CNBC reports that Greece wants to negotiate new fiscal targets with its euro zone creditors as the coronavirus crisis pushes its debt pile to almost 200% of gross domestic product (GDP).
Greece, which has been through three bailout programs over the last decade, agreed in 2018 to reach a primary budget surplus — when a government’s revenues are higher than its spending — of 3.5% until 2022. Though this required level of surplus limits the government’s ability to spend, it came in exchange for softer debt repayment conditions.
However, as the coronavirus pandemic brought the Greek economy to a halt, the country’s finance minister told CNBC he will be discussing new targets with his euro zone counterparts.
“Taking into account what the Eurogroup (of euro zone finance ministers) decided recently, we don’t have these targets in 2020 and we will discuss as Europe, at the Eurogroup, the targets, the rules and the requirements for 2021 onwards taking into account the response to the coronavirus crisis,” Christos Staikouras, Greece’s finance minister, said Tuesday.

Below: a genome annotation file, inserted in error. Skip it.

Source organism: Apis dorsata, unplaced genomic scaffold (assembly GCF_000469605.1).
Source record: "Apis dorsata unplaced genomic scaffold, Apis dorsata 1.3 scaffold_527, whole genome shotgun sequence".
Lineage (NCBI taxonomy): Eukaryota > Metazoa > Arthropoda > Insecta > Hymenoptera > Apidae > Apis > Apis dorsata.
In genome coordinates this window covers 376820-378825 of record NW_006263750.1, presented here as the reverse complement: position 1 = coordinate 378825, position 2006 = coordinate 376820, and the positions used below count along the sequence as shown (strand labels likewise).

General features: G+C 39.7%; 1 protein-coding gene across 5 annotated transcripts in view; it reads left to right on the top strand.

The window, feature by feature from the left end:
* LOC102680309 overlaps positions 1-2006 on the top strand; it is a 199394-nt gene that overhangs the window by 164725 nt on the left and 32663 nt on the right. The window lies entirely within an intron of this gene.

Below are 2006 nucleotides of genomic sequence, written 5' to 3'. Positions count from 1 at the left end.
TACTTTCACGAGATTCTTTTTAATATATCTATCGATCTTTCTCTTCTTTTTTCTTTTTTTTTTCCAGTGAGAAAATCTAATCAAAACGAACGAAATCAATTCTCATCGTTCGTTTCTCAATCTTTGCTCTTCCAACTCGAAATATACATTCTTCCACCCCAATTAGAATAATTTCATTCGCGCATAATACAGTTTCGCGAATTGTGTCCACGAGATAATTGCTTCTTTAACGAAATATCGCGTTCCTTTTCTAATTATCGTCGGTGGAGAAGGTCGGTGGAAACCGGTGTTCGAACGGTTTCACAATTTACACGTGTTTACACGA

In the wake of the pandemic, European policymakers agreed in March to lift fiscal targets for each member country, giving them more leeway to tackle the unprecedented economic shock. However, this is meant to be a temporary measure in response to the economic crisis across the European Union.
The European Commission, the executive arm of the EU, forecast in May a debt-to-GDP ratio of 196.4% for Greece in 2020 and of 182.6% in 2021. In 2019, Greece’s debt pile stood at 176.6% of GDP.
“According to the European Commission, we will not have the largest increase in debt-to-GDP in 2020, we will be the fourth-largest increase, but we will have the largest decrease of this ratio in 2021,” Staikouras told CNBC, saying that Greek debt is sustainable.
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